Starbucks' Holiday Cup Proves Religion Is Under Attack

This November 9, 2015 photo shows a consumer holding the 2015 Starbucks holiday cup in Washington, DC. The unadorned red cup
This November 9, 2015 photo shows a consumer holding the 2015 Starbucks holiday cup in Washington, DC. The unadorned red cup which debuted November 1 came under fire for its lack of design. Creating a culture of belonging, inclusion and diversity is one of the core values of Starbucks, and each year during the holidays the company aims to bring customers an experience that inspires the spirit of the season, the company wrote in a press release. Starbucks will continue to embrace and welcome customers from all backgrounds and religions in our stores around the world.AFP PHOTO/ KAREN BLEIER (Photo credit should read KAREN BLEIER/AFP/Getty Images)

Like a jolt of caffeine from a five-dollar macchiato, the controversy surrounding Starbucks' coffee's modification of its holiday season cups was intense.

Maybe the company was trying to be more inclusive by removing Christmas decorations from the cups, or maybe they just wanted a simpler design. In any case, it nicely kicked off this year's complaints about a war on Christmas, and even if our attention has been subverted by terrorism around the world, this controversy signifies a growing concern that religion is increasingly so unpopular that is no longer commercial, unless thoroughly watered down.

I do not dismiss those who feel their most important holiday is increasingly secularized, reduced to inclusion with "the holidays," Santa Claus obfuscating Jesus and sales at the mega-mall overshadowing spirituality and prayer.

America is increasingly diverse but still overwhelmingly Christian, and Christmas is the only religious observance recognized as a national holiday.


However, the Pew Research Center's poll on religion and public life, released in May, found that Unaffiliated is the fastest growing faith (or lack thereof) in the U.S., at 22.8 percent second to Evangelical Protestants, and just above Catholics. Those identifying as unattached to any particular denomination (which does not necessarily make them atheists) grew by 6.7 percent since 2007. Catholic affiliation dropped 3.1 percent and mainline Protestantism dropped 3.4 percent in that time. Even Evangelicals shrank slightly, 0.9 percent.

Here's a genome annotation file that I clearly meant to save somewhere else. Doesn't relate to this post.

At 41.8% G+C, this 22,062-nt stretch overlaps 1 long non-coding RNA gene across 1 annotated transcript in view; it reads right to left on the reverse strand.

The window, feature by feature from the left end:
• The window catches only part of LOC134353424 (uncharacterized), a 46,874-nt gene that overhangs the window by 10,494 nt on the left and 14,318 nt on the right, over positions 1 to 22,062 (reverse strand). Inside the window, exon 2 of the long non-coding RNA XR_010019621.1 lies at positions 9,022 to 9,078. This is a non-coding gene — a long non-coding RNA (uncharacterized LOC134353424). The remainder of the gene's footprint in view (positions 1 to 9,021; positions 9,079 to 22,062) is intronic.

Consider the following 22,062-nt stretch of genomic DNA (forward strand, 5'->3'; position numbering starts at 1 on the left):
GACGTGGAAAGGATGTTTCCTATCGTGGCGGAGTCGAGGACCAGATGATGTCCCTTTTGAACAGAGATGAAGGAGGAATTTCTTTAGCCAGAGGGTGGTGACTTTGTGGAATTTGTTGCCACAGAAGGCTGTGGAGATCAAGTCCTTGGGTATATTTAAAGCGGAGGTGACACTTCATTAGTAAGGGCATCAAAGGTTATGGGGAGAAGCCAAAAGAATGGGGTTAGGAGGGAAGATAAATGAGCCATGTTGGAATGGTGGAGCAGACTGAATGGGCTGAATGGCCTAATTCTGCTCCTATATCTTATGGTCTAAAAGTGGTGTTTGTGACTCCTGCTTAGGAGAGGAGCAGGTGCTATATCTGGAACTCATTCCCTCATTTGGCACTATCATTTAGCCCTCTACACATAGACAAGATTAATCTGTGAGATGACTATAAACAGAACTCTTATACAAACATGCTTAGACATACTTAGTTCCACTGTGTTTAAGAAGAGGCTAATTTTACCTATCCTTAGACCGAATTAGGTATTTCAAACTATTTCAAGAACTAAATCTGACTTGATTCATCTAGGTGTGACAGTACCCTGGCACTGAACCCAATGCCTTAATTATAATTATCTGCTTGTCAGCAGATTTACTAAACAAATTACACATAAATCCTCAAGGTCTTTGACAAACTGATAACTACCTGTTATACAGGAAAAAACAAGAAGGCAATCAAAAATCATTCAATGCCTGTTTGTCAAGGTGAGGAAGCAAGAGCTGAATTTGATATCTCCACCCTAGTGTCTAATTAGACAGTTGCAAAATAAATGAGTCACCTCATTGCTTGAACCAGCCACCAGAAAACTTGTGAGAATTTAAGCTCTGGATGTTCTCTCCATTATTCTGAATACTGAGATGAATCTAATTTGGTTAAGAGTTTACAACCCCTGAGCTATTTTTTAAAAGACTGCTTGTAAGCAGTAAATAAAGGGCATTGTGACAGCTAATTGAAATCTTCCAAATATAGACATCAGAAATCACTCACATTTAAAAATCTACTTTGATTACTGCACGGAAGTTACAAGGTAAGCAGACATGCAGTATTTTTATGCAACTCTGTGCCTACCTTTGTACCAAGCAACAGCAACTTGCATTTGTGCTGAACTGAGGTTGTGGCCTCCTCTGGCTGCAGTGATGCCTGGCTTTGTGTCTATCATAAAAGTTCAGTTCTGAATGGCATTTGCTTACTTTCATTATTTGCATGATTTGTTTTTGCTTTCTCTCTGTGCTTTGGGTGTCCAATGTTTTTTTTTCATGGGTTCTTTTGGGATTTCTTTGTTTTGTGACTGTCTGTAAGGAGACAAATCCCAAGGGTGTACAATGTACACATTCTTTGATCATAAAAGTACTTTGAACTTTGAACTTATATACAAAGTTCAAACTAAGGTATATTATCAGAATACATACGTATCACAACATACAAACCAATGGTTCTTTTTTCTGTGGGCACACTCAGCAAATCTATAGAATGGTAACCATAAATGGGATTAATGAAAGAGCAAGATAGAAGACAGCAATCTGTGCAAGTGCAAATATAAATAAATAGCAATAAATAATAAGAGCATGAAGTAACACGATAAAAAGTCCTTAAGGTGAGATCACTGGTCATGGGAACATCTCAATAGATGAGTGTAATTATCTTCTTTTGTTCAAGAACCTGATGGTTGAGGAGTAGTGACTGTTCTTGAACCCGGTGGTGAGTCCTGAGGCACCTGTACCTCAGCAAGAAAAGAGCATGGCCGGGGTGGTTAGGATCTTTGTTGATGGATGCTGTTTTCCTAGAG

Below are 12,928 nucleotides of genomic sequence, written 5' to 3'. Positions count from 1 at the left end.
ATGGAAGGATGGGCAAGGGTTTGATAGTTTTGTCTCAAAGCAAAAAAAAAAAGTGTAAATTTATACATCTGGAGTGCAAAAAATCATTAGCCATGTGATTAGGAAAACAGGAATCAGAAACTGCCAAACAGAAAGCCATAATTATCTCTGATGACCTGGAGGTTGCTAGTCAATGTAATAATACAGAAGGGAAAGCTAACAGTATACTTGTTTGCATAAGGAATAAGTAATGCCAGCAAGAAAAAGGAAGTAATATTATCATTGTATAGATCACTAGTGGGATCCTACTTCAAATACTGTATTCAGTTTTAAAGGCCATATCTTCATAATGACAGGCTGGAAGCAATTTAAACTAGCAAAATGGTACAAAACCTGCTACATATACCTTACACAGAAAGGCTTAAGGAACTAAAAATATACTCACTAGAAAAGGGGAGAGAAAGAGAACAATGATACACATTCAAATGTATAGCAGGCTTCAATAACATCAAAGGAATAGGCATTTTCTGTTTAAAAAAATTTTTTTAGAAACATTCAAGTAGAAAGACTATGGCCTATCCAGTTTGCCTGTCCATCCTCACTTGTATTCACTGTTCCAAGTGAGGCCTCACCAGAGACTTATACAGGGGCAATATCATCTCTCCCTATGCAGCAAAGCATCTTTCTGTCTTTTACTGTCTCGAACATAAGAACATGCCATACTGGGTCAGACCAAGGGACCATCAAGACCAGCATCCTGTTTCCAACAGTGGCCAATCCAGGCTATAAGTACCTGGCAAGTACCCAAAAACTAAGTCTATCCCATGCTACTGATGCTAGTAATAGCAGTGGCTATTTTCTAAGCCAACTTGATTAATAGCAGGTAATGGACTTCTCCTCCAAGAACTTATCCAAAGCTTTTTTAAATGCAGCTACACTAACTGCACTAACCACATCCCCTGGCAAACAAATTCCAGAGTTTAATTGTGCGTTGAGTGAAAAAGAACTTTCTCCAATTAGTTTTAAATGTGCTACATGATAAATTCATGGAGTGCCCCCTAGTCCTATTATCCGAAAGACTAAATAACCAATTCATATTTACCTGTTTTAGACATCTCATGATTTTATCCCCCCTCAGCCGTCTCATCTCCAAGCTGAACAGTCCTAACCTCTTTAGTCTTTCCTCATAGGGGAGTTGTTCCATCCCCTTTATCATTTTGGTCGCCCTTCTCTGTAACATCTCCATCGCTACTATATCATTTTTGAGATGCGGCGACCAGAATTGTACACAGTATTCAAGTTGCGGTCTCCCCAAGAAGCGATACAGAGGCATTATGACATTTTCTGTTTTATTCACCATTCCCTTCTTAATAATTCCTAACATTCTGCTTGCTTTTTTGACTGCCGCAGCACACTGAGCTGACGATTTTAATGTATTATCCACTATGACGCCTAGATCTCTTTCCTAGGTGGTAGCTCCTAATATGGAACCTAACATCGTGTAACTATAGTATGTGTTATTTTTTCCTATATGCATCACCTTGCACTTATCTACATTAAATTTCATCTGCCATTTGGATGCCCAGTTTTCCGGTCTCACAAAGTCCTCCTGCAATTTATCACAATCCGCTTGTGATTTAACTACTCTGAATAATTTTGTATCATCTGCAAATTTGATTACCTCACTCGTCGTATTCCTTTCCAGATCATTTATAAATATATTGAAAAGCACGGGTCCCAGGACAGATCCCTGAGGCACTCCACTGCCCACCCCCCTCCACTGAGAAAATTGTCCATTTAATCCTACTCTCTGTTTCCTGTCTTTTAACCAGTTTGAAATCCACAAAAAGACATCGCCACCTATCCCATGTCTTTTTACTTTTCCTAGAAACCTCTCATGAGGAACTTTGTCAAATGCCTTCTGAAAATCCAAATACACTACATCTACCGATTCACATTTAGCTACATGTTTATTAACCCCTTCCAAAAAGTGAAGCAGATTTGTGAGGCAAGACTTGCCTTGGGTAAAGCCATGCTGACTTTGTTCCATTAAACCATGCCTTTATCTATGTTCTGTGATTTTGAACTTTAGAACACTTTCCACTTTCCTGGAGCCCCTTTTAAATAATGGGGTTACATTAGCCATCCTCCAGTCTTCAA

The coffee cup change would barely be noticed if not for the larger sense that not just Christianity but all religion is under attack in some form.

Outside of the feel-good Christmas season, when those doing good deeds are likely to be highlighted, religion in the news the rest of the year it is almost always in a negative context: corruption or sexual abuse by a clergy member, intolerant acts or statements by people in the name of religion, and of course, violent terror attacks in the name of fundamentalist Islam. Headline writers seem to delight in them.

When religion is displayed in pop culture, more often than not it's a comedic turn (Seinfeld's Festivus) or perhaps "torn from the headlines" depictions of religious misdeeds or silliness. This year, Seth Rogen vomiting in a church while wearing a Chanukah sweater may be the most memorable image of the holiday movie season.

We will never stop investing as a result of Wall Street scandals, or marrying as a result of prominent adultery and divorces, but somehow we are quick to give up on religion because we keep hearing about misbehaving clergy.

Every faith has its bad apples, as do atheists. But the fact is, no one goes around the world to fight AIDS or Ebola or dig wells or save children, or respond to disasters in the proud name of atheism. Faith-based groups do so routinely.

Members of the Jewish faith who observe rituals and customs that are strange to others typically do not face open scorn, per se, in media and pop culture.

Nevertheless, they often find themselves under a media microscope, with articles, books, films and TV news shows making them objects of curiosity, displayed for gentiles with anthropological commentary.

At the same time, calls for inclusion and recognition of diversity from the left seem much more inclined toward watering down anything religious in the public sphere, rather than increasing recognition of the symbols of multiple faiths.

That's why those offended by the generic "Happy Holidays" and the Starbucks cups worry about a slippery slope.

Next thing you know Christmas is an optional work holiday, In God We Trust comes off the currency, the President is forbidden from using the Bible for his oath of office, and houses of worship lose their tax exempt status, all sacrificed on the altar of the ascendant Unaffiliated tribe.

We're a long way from that point, but we do need more tolerance of religion and recognition of what it means in a positive way for millions of American individuals and families.

Yielding to pressure, Starbucks may well come up with an appeasing Christmas cup (although they seem to be ignoring pressure to open stores in Israel, which is another story).

But I'd rather see the coffee giant invest in printing up Yuletide, Chanukah, Kwanzaa and other cups to choose from, along with a plain one for the unaffiliated. This would be welcome corporate recognition that diversity does not mean bland secularism and "holidays-ism."

And it would send a nice message that being proud of identity, faith and country all meld nicely together, and can be just as American as an overpriced macchiato.

About the author:
Eli Verschleiser is a financier, real estate developer, and investor in commercial real estate. In his Philanthropy, Mr. Verschleiser is a board member of the American Jewish Congress, Co-Founder of, & President for OurPlace, a non-profit organization that provides support, shelter, and counseling for troubled Jewish youth. Mr. Verschleiser is a frequent commentator on political and social services matters.